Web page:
I'm baffled by the podcast from Jeff and Joel. In many regards, I have had the same reaction as Robert Martin. In our organization we have tried our best to implement SOLID principles. The affect that these principles have had on our ability to produce software is both profound and staggering.
To basically say that things like the Single Responsibility Principle and the Dependency Inversion Principle are "bureaucratic" and that they come from someone who "doesn't write a lot of code" is absurd. It reminds me of a self-convinced teenager who cannot be taught because he knows everything already.
It is said that humility is the mother of all virtues--courage is the father. Humility in developing software facilitates our growth. Only when I admitted to myself that there were recurring problems in some of my designs did I become open to accepting other points of view--especially Robert Martin.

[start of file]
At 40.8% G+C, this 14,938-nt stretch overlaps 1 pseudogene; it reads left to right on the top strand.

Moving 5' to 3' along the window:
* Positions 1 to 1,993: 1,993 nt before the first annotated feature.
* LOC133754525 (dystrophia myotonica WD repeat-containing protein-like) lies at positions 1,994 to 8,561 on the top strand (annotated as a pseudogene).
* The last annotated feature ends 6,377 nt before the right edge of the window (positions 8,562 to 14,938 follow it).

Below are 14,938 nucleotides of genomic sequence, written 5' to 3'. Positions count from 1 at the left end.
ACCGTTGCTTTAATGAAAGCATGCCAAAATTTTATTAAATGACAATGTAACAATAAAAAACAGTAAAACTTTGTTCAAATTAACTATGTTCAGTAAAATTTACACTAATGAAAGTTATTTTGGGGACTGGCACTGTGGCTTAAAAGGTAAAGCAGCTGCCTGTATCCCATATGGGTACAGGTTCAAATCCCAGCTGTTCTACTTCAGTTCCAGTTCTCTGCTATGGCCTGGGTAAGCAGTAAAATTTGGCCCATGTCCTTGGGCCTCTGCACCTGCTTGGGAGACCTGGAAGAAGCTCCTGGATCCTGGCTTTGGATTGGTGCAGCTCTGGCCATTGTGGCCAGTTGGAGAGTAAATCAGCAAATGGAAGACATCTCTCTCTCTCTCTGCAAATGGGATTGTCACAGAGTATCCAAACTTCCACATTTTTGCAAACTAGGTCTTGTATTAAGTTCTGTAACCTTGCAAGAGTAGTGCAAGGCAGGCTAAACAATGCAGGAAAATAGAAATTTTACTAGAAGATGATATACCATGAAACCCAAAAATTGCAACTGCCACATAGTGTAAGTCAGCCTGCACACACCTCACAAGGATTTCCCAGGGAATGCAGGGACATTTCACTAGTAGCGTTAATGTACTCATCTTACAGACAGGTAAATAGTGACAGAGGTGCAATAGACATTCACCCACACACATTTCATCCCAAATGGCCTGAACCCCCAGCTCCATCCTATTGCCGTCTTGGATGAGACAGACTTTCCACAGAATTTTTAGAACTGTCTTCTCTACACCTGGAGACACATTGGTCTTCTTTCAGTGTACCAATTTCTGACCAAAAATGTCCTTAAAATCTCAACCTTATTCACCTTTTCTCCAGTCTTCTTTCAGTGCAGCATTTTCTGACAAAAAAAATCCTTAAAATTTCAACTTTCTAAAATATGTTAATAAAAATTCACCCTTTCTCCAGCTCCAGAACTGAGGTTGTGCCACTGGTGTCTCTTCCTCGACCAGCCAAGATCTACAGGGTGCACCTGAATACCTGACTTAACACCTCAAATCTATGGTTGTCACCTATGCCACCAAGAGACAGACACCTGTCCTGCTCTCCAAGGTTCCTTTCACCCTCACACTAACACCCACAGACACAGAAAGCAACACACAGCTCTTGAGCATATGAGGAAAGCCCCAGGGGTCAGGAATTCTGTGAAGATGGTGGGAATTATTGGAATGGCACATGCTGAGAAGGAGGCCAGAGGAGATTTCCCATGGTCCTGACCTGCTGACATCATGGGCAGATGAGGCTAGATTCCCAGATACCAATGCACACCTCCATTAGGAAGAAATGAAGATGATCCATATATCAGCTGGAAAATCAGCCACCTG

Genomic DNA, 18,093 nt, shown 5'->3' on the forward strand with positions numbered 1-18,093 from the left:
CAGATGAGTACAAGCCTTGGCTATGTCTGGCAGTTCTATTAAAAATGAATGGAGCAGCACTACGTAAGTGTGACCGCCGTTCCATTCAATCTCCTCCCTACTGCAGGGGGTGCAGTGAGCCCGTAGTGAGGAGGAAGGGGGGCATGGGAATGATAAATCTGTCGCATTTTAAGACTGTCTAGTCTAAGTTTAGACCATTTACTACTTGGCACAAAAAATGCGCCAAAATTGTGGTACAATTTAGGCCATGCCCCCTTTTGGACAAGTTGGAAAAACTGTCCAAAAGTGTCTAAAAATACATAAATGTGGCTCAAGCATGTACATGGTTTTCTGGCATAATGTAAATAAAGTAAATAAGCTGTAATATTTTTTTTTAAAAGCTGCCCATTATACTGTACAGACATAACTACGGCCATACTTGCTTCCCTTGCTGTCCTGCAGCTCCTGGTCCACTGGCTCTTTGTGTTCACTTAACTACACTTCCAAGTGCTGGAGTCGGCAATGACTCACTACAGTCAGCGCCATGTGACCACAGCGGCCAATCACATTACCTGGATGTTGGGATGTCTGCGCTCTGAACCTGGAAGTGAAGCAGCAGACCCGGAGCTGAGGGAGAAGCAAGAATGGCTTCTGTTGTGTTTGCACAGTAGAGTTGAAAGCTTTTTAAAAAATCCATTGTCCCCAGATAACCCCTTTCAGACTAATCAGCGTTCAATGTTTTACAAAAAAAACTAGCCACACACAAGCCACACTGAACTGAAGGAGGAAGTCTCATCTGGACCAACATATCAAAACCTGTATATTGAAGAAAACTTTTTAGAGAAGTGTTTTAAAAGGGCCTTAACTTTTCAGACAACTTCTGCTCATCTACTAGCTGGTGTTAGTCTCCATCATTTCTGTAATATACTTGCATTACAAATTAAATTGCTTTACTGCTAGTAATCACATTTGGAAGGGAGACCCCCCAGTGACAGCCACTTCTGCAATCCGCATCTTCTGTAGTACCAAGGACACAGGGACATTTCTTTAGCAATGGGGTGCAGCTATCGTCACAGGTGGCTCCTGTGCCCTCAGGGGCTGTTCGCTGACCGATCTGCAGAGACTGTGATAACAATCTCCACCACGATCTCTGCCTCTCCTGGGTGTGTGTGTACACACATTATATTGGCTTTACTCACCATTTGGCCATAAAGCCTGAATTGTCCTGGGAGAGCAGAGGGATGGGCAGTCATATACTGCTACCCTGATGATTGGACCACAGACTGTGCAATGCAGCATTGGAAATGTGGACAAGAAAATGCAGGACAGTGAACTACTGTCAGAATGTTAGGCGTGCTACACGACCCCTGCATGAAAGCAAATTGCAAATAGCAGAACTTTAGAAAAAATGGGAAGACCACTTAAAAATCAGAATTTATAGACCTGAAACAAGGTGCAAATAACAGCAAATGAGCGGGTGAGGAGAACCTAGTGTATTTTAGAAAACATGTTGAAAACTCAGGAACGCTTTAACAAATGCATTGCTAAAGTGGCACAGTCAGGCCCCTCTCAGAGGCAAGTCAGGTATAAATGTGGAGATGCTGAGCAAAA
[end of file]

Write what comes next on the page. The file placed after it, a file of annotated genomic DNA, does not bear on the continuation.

Granted, Joel's online personality seems to be abrasive on purpose, which causes people to take notice of him. Perhaps this most recent backlash from the blogosphere is the best thing that has happened to him in a while because it drums up attention and thus business for his software. Personally, it's not the type of attention I would want for my company.
I am thankful for people like Robert Martin, Kent Beck, Martin Fowler, Eric Evans, among others who share their learning with the community such that we can all grow thereby and move forward in significant ways as an industry. Too many think software development is a job--a paycheck. It's the mentors that help us view it in a correct light--as a craft--one to be mastered. "And the end of all our wanderings will be to arrive where we started and know the place for the first time."